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Making Decisions with if-else

Created on: 15 November 2014 | Updated on: 1 February 2017

Part 10 of the Arduino Programming Course

Following on from part 9 of the Arduino programming course which covered the if statement, we now look at the if-else construct.

This construct adds more decision making capability to the if statement.

Using if-else

When using an if statement, the code in the body of the if statement is run only when the if statement evaluates to true. When it evaluates to false, program execution skips the code in the body of the if statement and continues below the body of the if statement.

By adding an else statement, code in the body of the else statement will run only when its corresponding if statement evaluates to false.

The following code shows the syntax of the if-else construct.

if (conditional expression) {
}
else {
}

The code below shows how the functioning of the if statement compares to the functioning of the if-else construct.

// "if" statement
if (conditional expression) {
  // Code placed here only runs if conditional expression is true
}
// Whether the conditional expression evaluates to true or false,
// code placed here will run

// "if-else" construct
if (conditional expression) {
  // Body of the "if" statement between { and }
  // Works as a normal "if" statement, code placed here will only
  // run if the conditional expression evaluates to true
}
else {
  // Body of the "else" statement between { and }
  // Code placed here will always run if the conditional expression
  // from the "if" statement evaluates to false
}
// Code placed below the if-else construct will always run whether
// the conditional expression evaluated to true or false

When the conditional expression evaluates to true:

  1. Code in the body of the if statement is run.
  2. Code in the body of the else statement is not run.

When the conditional expression evaluates to false:

  1. Code in the body of the if statement is not run.
  2. Code in the body of the else statement is run.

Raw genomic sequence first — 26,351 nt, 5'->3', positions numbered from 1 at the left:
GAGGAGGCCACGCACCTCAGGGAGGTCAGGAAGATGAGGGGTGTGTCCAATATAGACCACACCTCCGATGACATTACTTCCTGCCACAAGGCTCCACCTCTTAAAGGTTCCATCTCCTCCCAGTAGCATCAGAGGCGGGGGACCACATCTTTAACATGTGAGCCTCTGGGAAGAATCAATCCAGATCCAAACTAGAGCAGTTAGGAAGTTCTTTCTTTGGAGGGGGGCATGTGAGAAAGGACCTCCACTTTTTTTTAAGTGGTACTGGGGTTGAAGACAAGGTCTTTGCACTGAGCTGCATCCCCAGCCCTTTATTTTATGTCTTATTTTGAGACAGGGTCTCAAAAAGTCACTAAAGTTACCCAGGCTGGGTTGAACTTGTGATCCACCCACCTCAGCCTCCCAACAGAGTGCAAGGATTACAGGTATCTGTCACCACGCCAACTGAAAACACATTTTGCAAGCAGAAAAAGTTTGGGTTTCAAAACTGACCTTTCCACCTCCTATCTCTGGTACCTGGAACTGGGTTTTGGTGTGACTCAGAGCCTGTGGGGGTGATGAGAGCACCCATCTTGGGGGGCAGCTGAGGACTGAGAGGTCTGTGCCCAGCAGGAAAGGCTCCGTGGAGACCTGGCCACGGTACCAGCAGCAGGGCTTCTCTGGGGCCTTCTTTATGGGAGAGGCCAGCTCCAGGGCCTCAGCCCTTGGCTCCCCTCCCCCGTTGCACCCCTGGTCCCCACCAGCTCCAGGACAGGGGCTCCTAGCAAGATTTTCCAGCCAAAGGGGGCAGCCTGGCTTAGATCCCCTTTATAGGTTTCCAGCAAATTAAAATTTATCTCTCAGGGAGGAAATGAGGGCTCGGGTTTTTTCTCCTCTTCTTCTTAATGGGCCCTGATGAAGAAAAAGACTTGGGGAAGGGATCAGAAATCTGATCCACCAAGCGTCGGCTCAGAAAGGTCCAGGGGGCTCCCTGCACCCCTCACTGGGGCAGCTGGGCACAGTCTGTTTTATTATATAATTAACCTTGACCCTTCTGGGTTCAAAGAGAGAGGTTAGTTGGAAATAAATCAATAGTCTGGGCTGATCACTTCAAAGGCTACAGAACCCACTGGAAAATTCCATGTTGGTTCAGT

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if-else Example Sketch

The sketch below shows an example of using the if-else construct. The LED will switch on if the character 'a' is sent to the Arduino using the serial monitor window. If any other character except 'a' is sent, then the if statement evaluates to false and the code in the else block is run which switches the LED off.

void setup() {
  Serial.begin(9600);
  pinMode(13, OUTPUT);  // LED on pin 13 of UNO
}

void loop() {
  char rx_byte;
  
  if (Serial.available() > 0) {    // is a character available?
    rx_byte = Serial.read();
    if (rx_byte == 'a') {
      // switch the LED on if the character 'a' is received
      digitalWrite(13, HIGH);
    }
    else {
      // switch the LED off if any character except 'a' is received
      digitalWrite(13, LOW);
    }
  }
}

Notes on the if-else Sketch Example

Nested if-else Construct

The if-else construct in the above example is actually placed inside the body of another if statement. This is called "nesting" and we say that the if-else is nested inside the first if statement.

To make this clearer, this is the if-else construct that is nested:

if (rx_byte == 'a') {
  // switch the LED on if the character 'a' is received
  digitalWrite(13, HIGH);
}
else {
  // switch the LED off if any character except 'a' is received
  digitalWrite(13, LOW);
}

The above code is nested inside this if statements body:

if (Serial.available() > 0) {    // is a character available?
}

This video shows the sketch operating.

Can't see the video? View on YouTube →

How the Sketch Works

The example sketch is based on the sketch from the previous part of this course. Instead of switching the LED off when only 'b' is sent, the LED will switch off when any character except 'a' is sent.

The character 'a' will switch the LED on as in the previous sketch because the if conditional expression evaluates to true when 'a' is received. Any other character received will cause the conditional expression to evaluate to false. When the expression evaluates to false, the body of the if statement is not run, but the body of the else statement is run instead which turns the LED off.

← Go back to Part 9Go to Part 11 →